Cloudera Developer Blog · Distribution Posts
Ed Albanese leads business development for Cloudera. He is responsible for identifying new markets, revenue opportunities and strategic alliances for the company.
This week’s announcement about the availability of the Cloudera Connector for IBM Netezza is the achievement of a major milestone, but not necessarily the one you might expect. It’s not just the delivery of a useful software component; it’s also the introduction of a new generation of data management architectures. For literally decades, data management architecture consisted of RDBMS, a BI tool and an ETL engine. Those three components assembled together gave you a bonafide data management environment. That architecture has been relevant for long enough to withstand the onslaught of data driven by the introduction of ERP, the rise and fall of client/server and several versions of web architecture. But the machines are unrelenting. They keep generating data. And there’s not just more of it, there is more you can—and often need—to do with it.
The times they are a-changin’, and unstructured data is taking over
Bala Venkatrao is the director of product management at Cloudera.
I had the pleasure of attending Enzee Universe 2011 User Conference this week (June 20-22) in Boston. The conference was very well organized and was attended by well over 1000+ attendees, many of whom lead the Data Warehouse/Data Management functions for their companies. This was Netezza’s largest conference so far in seven years. Netezza is known for enterprise data warehousing, and in fact, they pioneered the concept of the data warehouse appliance. Netezza is a success story: since its founding in 2000, Netezza has seen a steady growth in customers and revenues and last year (2010), IBM acquired Netezza for a whopping $1.7B.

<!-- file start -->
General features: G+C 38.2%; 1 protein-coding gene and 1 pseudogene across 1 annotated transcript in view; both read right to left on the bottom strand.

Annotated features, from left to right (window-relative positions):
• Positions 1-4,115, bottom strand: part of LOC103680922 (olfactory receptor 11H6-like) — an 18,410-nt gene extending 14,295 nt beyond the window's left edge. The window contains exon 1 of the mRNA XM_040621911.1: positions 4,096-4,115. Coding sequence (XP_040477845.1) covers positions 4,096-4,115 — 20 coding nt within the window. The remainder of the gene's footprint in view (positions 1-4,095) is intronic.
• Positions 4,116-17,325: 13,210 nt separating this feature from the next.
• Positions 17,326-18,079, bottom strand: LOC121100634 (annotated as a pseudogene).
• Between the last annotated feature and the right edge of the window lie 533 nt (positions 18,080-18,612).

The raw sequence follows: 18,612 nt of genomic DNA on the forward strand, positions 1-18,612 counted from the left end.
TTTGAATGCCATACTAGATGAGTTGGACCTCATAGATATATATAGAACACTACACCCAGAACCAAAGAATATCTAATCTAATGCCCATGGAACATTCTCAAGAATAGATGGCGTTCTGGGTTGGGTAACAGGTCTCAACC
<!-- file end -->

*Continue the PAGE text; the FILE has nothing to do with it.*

The first task is to ensure that your system is up-to-date.
This procedure has been tested on the following configuration:
I am very pleased to announce the general availability of Cloudera’s Distribution including Apache Hadoop, version 3. We’ve been working on this release for more than a year — our initial beta release was on March 24 of 2010, and we’ve made a number of enhancements to the software in the intervening months. This release is the culmination of that long process. It includes the hard work of the broad Apache Hadoop community and the entire team here at Cloudera.
We’ve done three things in this release that I’m particularly proud of.
While Cloudera’s Distribution including Apache Hadoop (CDH) operating system support is covered in the documentation, we thought a quick overview of the changes in CDH3 would be helpful to highlight before CDH3 goes stable. CDH3 supports both 32-bit and 64-bit packages for Red Hat Enterprise Linux 5 and CentOS 5. A significant addition in CDH3 Beta 4 was 64-bit support for SUSE Linux Enterprise Server 11 (SLES 11). CDH3 also supports both 32-bit and 64-bit packages for the two most recent Ubuntu releases: Lucid (10.04 LTS) and Maverick (10.10). As of Beta 4, CDH3 no longer contains packages for Debian Lenny, Ubuntu Hardy, Jaunty, or Karmic. Checkout these upgrade instructions if you are using an Ubuntu release past its end of life. If you are using a release for which Cloudera’s Debian or RPM packages are not available, you can always use the tarballs from the CDH download page. If you have any questions, you can reach us on the CDH user list.